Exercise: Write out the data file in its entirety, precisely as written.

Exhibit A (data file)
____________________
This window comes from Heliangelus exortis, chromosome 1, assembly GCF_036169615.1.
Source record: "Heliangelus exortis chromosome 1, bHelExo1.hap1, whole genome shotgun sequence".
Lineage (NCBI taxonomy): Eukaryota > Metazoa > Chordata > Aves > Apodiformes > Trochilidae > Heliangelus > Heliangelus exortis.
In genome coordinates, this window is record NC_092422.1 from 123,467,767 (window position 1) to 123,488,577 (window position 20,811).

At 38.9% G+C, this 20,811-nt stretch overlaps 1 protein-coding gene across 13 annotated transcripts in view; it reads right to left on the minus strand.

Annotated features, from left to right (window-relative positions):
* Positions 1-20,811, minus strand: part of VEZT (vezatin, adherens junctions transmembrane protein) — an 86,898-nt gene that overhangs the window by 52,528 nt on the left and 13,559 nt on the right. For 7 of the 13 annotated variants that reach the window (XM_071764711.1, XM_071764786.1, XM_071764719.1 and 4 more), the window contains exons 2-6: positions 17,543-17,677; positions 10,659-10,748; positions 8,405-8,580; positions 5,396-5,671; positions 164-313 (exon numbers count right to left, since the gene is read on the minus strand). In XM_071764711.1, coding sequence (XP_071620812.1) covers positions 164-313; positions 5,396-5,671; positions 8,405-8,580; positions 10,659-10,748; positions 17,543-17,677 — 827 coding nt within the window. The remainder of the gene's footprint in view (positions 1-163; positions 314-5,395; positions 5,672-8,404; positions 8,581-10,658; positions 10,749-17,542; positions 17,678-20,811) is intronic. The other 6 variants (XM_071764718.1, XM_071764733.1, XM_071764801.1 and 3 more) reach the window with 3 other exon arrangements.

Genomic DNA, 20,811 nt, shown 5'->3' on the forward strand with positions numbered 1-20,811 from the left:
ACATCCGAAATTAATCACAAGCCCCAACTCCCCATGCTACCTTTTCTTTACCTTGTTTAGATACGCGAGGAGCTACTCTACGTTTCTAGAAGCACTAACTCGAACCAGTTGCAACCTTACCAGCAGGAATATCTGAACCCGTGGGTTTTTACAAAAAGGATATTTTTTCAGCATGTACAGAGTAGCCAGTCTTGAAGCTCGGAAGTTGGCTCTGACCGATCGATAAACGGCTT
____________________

This window comes from Heliangelus exortis, chromosome 1, assembly GCF_036169615.1.
Source record: "Heliangelus exortis chromosome 1, bHelExo1.hap1, whole genome shotgun sequence".
Lineage (NCBI taxonomy): Eukaryota > Metazoa > Chordata > Aves > Apodiformes > Trochilidae > Heliangelus > Heliangelus exortis.
In genome coordinates, this window is record NC_092422.1 from 123,467,767 (window position 1) to 123,488,577 (window position 20,811).

At 38.9% G+C, this 20,811-nt stretch overlaps 1 protein-coding gene across 13 annotated transcripts in view; it reads right to left on the minus strand.

Annotated features, from left to right (window-relative positions):
* Positions 1-20,811, minus strand: part of VEZT (vezatin, adherens junctions transmembrane protein) — an 86,898-nt gene that overhangs the window by 52,528 nt on the left and 13,559 nt on the right. For 7 of the 13 annotated variants that reach the window (XM_071764711.1, XM_071764786.1, XM_071764719.1 and 4 more), the window contains exons 2-6: positions 17,543-17,677; positions 10,659-10,748; positions 8,405-8,580; positions 5,396-5,671; positions 164-313 (exon numbers count right to left, since the gene is read on the minus strand). In XM_071764711.1, coding sequence (XP_071620812.1) covers positions 164-313; positions 5,396-5,671; positions 8,405-8,580; positions 10,659-10,748; positions 17,543-17,677 — 827 coding nt within the window. The remainder of the gene's footprint in view (positions 1-163; positions 314-5,395; positions 5,672-8,404; positions 8,581-10,658; positions 10,749-17,542; positions 17,678-20,811) is intronic. The other 6 variants (XM_071764718.1, XM_071764733.1, XM_071764801.1 and 3 more) reach the window with 3 other exon arrangements.

Genomic DNA, 20,811 nt, shown 5'->3' on the forward strand with positions numbered 1-20,811 from the left:
ACATCCGAAATTAATCACAAGCCCCAACTCCCCATGCTACCTTTTCTTTACCTTGTTTAGATACGCGAGGAGCTACTCTACGTTTCTAGAAGCACTAACTCGAACCAGTTGCAACCTTACCAGCAGGAATATCTGAACCCGTGGGTTTTTACAAAAAGGATATTTTTTCAGCATGTACAGAGTAGCCAGTCTTGAAGCTCGGAAGTTGGCTCTGACCGATCGATAAACGGCTT